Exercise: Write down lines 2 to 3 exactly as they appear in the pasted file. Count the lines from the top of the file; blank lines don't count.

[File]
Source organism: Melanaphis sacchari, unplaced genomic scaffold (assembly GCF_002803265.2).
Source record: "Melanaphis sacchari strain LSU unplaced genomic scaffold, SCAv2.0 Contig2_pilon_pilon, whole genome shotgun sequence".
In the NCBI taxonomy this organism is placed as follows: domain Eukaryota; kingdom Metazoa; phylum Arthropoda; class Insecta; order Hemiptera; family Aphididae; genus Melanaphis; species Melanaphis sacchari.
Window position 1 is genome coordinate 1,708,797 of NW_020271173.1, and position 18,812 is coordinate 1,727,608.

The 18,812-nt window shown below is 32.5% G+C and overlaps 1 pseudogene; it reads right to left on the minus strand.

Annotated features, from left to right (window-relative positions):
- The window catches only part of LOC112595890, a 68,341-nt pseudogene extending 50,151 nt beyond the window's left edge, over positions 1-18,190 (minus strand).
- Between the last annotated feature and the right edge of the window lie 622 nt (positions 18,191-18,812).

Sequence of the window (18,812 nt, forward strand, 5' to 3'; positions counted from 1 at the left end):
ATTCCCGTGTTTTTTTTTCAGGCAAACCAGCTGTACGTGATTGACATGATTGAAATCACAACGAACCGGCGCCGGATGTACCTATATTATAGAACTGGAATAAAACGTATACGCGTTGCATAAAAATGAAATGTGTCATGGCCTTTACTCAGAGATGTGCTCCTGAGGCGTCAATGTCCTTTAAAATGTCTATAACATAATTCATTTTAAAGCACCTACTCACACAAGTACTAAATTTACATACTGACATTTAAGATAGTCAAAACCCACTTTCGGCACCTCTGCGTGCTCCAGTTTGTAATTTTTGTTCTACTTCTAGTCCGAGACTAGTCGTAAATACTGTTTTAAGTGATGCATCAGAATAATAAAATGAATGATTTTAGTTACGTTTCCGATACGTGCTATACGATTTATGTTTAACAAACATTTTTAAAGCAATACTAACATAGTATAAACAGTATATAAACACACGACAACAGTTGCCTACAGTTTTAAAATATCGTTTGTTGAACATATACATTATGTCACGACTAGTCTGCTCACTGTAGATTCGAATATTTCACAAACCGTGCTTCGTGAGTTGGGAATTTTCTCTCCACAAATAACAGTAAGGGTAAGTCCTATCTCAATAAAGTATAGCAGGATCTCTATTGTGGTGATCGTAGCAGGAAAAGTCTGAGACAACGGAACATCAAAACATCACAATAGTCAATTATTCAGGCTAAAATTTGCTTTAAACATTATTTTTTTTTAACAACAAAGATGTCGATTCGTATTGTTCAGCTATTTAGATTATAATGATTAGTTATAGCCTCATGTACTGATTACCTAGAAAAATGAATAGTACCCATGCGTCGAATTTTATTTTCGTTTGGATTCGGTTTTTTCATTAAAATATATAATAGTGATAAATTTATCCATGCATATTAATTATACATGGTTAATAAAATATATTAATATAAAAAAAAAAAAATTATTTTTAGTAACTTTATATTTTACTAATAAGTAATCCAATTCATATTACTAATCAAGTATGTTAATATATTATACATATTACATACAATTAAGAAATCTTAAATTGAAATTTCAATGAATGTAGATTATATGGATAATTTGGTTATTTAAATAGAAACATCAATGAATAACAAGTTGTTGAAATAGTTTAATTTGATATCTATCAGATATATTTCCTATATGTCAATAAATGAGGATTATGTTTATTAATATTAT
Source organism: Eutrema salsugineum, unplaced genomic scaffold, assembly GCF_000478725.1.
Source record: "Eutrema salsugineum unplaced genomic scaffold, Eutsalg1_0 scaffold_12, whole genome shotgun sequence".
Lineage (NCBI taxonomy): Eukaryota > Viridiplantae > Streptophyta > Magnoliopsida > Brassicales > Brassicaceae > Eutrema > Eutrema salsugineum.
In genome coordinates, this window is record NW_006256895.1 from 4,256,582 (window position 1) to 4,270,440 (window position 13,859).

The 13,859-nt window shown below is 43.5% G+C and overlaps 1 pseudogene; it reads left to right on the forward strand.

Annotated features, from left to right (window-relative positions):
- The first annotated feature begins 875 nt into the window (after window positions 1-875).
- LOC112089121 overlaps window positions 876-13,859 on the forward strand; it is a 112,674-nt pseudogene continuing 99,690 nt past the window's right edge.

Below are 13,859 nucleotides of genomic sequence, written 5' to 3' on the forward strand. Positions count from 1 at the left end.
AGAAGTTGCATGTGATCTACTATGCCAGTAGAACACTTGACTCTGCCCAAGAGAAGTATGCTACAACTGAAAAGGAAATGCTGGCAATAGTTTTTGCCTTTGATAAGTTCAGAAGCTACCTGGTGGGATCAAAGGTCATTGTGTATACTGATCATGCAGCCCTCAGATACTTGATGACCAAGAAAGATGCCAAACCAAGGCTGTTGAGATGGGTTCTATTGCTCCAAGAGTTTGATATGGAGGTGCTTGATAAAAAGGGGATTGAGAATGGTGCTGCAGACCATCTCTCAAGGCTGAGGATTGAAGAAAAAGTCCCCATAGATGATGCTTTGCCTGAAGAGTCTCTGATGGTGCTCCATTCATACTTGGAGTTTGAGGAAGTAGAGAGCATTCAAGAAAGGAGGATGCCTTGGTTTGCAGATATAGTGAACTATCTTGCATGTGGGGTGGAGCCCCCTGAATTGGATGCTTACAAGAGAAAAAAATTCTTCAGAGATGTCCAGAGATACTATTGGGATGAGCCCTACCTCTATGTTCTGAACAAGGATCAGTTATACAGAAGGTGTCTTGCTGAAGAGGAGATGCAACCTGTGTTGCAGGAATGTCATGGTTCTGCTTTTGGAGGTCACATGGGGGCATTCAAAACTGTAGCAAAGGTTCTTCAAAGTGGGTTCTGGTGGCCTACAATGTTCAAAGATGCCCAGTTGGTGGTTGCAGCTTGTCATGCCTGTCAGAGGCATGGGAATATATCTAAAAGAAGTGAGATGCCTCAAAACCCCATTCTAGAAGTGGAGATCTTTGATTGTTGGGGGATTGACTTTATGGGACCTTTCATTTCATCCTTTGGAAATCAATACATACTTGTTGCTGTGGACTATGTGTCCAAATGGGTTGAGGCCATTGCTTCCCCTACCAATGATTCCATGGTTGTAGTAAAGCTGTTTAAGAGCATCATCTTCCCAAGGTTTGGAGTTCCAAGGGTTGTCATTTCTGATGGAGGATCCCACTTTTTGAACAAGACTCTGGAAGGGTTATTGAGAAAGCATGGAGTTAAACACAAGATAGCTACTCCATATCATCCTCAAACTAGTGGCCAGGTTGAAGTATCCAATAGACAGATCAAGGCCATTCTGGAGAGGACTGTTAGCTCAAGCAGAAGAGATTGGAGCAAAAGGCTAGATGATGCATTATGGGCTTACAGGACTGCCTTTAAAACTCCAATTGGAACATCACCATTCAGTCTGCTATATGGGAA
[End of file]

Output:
Source record: "Melanaphis sacchari strain LSU unplaced genomic scaffold, SCAv2.0 Contig2_pilon_pilon, whole genome shotgun sequence".
In the NCBI taxonomy this organism is placed as follows: domain Eukaryota; kingdom Metazoa; phylum Arthropoda; class Insecta; order Hemiptera; family Aphididae; genus Melanaphis; species Melanaphis sacchari.